Our eager intern was clearly disappointed when she realized that we spend less than 1% of our time generating ideas. As our founder explained to her mid-way through her time in the office, "if anything, we have a surplus of ideas. Excess ideas are our greatest cost. What we need is fewer ideas." In addition, our intern observed that the team essentially lives in execution mode. Not much fun.
Perhaps the greatest challenge for a creative group is to consume its creative juice sparingly. Creative people, regardless of their commitment to a cause, are more likely to exchange ideas than take steps to push any one idea forward. Why? Idea generation is an addiction. It is an engaging, brain-spinning indulgence that must be practiced in moderation.Of course, you should take pride in the creative capabilities of your team. When you do engage in creative flow, enjoy it. Just be sure to compartmentalize it. Recognize that such occasions have the tendency to be intoxicating.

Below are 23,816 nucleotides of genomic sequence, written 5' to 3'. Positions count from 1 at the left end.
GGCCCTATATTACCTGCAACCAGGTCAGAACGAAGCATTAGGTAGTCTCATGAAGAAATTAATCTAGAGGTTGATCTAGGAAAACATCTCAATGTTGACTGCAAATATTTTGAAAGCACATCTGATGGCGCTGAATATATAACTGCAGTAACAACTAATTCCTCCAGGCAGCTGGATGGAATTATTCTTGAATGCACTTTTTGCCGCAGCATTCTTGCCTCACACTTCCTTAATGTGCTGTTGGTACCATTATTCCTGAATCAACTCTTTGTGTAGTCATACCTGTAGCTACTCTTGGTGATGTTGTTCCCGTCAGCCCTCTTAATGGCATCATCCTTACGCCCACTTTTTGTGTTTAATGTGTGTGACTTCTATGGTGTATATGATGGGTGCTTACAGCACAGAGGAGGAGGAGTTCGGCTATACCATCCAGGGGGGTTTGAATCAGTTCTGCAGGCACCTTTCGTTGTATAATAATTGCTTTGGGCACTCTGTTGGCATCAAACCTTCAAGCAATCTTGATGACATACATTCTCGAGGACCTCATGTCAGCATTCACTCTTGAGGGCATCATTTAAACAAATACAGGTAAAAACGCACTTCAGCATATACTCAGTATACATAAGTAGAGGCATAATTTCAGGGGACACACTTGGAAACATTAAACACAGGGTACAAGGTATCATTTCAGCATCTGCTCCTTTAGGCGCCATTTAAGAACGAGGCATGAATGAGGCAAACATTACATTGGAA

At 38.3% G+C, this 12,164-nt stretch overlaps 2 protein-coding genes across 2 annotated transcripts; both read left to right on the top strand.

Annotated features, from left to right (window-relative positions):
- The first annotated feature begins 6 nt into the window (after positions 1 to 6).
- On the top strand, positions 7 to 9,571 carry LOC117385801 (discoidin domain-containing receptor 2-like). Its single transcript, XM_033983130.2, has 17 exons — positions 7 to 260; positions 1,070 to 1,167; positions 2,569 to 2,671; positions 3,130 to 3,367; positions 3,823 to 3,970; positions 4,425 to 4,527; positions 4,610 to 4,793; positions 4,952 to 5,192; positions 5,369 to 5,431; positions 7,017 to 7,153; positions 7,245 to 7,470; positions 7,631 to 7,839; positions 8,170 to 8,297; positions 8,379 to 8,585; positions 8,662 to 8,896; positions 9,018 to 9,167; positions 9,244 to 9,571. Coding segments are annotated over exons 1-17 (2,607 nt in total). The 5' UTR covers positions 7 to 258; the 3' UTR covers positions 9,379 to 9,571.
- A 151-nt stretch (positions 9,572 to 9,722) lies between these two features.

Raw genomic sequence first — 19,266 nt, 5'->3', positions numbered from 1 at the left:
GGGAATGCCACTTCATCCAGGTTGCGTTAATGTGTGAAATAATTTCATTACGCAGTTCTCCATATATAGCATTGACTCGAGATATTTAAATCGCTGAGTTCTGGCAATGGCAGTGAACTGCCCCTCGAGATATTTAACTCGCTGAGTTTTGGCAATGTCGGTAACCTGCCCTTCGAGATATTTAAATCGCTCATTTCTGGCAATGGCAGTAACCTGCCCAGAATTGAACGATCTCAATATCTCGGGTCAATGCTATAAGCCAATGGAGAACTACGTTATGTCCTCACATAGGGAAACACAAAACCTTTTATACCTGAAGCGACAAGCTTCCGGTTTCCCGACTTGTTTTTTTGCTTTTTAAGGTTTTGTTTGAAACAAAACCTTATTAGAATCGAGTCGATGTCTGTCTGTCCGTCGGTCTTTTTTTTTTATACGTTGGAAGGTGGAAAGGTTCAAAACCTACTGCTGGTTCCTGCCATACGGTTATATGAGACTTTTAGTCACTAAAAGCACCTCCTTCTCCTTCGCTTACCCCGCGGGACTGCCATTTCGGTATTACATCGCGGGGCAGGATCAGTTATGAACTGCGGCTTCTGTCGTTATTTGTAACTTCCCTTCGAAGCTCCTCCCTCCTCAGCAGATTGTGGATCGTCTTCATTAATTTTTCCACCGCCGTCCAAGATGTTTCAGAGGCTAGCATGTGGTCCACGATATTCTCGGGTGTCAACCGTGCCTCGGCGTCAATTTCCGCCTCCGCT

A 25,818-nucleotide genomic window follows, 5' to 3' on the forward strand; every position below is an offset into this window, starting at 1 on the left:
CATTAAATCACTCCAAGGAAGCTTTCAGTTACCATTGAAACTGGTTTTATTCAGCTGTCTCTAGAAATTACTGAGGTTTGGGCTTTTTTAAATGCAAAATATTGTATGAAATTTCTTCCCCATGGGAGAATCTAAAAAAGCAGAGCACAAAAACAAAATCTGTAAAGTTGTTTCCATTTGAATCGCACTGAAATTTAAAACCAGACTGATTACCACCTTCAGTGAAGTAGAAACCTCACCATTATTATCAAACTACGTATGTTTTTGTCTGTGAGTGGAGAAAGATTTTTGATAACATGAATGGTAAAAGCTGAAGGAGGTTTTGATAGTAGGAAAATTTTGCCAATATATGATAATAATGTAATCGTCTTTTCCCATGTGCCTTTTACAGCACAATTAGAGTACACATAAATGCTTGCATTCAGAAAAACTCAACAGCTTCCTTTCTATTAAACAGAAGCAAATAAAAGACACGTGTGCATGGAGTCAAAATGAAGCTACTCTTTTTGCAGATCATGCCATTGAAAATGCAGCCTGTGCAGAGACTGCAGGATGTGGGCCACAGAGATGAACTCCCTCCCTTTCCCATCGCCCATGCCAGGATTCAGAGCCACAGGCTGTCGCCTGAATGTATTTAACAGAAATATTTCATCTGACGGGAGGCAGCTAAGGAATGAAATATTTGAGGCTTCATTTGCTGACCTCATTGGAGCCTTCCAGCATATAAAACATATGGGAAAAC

New ideas have the potential to transform your life in wonderful ways, but they are also the most notorious source of distraction. Frustrated entrepreneurs and struggling creatives often trace back their problems to a moment when they decided to pursue too many things at once.The steps for making ideas happen are interrupted by impaired judgment. And, as we all know, our judgment is impaired when we get intoxicated. When rampant, new ideas will get you off track.
So, drink in moderation. Hire â€œdesignated drivers that are more cynical and have the power to keep you focused. And strive to make ideas happen, rather than just generate more ideas.
Behance articles and tips are adapted from the writing and research of Scott Belsky and the Behance team. Behance runs the Behance Creative Network , the Creative Jobs List, and develops knowledge, products, and services that help creative professionals make ideas happen.
All Information (c) Scott Belsky, Behance LLC